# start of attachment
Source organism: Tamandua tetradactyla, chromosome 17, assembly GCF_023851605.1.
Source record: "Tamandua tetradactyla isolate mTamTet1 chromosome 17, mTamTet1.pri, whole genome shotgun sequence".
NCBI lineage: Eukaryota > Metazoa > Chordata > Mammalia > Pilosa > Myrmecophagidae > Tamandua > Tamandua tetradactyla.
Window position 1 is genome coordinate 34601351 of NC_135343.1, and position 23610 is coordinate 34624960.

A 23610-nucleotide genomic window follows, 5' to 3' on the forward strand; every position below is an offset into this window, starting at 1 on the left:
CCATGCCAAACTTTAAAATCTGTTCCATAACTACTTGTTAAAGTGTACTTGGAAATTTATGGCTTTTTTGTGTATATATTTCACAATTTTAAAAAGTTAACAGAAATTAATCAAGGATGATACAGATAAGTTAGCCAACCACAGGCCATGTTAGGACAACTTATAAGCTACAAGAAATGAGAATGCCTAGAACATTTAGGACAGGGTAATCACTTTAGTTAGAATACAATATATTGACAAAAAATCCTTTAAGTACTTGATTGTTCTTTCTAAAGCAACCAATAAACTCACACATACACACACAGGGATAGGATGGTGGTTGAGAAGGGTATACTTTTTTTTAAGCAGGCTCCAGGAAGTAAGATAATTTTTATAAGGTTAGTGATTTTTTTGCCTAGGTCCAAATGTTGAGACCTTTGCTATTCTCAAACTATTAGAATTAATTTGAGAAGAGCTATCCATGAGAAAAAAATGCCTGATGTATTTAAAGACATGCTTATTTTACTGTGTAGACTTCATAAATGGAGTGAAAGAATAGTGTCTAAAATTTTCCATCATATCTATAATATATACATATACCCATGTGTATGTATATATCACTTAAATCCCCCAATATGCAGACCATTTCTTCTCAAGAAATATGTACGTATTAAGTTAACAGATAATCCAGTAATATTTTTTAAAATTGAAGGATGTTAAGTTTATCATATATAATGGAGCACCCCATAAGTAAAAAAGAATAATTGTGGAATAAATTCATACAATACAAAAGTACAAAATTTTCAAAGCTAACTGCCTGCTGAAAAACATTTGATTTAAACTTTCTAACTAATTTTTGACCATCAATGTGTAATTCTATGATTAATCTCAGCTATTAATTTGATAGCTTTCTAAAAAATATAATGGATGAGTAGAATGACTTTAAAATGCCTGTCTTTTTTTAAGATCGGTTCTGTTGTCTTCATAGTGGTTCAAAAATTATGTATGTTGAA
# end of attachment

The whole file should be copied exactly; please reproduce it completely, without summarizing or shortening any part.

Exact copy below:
Source organism: Tamandua tetradactyla, chromosome 17, assembly GCF_023851605.1.
Source record: "Tamandua tetradactyla isolate mTamTet1 chromosome 17, mTamTet1.pri, whole genome shotgun sequence".
NCBI lineage: Eukaryota > Metazoa > Chordata > Mammalia > Pilosa > Myrmecophagidae > Tamandua > Tamandua tetradactyla.
Window position 1 is genome coordinate 34601351 of NC_135343.1, and position 23610 is coordinate 34624960.

A 23610-nucleotide genomic window follows, 5' to 3' on the forward strand; every position below is an offset into this window, starting at 1 on the left:
CCATGCCAAACTTTAAAATCTGTTCCATAACTACTTGTTAAAGTGTACTTGGAAATTTATGGCTTTTTTGTGTATATATTTCACAATTTTAAAAAGTTAACAGAAATTAATCAAGGATGATACAGATAAGTTAGCCAACCACAGGCCATGTTAGGACAACTTATAAGCTACAAGAAATGAGAATGCCTAGAACATTTAGGACAGGGTAATCACTTTAGTTAGAATACAATATATTGACAAAAAATCCTTTAAGTACTTGATTGTTCTTTCTAAAGCAACCAATAAACTCACACATACACACACAGGGATAGGATGGTGGTTGAGAAGGGTATACTTTTTTTTAAGCAGGCTCCAGGAAGTAAGATAATTTTTATAAGGTTAGTGATTTTTTTGCCTAGGTCCAAATGTTGAGACCTTTGCTATTCTCAAACTATTAGAATTAATTTGAGAAGAGCTATCCATGAGAAAAAAATGCCTGATGTATTTAAAGACATGCTTATTTTACTGTGTAGACTTCATAAATGGAGTGAAAGAATAGTGTCTAAAATTTTCCATCATATCTATAATATATACATATACCCATGTGTATGTATATATCACTTAAATCCCCCAATATGCAGACCATTTCTTCTCAAGAAATATGTACGTATTAAGTTAACAGATAATCCAGTAATATTTTTTAAAATTGAAGGATGTTAAGTTTATCATATATAATGGAGCACCCCATAAGTAAAAAAGAATAATTGTGGAATAAATTCATACAATACAAAAGTACAAAATTTTCAAAGCTAACTGCCTGCTGAAAAACATTTGATTTAAACTTTCTAACTAATTTTTGACCATCAATGTGTAATTCTATGATTAATCTCAGCTATTAATTTGATAGCTTTCTAAAAAATATAATGGATGAGTAGAATGACTTTAAAATGCCTGTCTTTTTTTAAGATCGGTTCTGTTGTCTTCATAGTGGTTCAAAAATTATGTATGTTGAA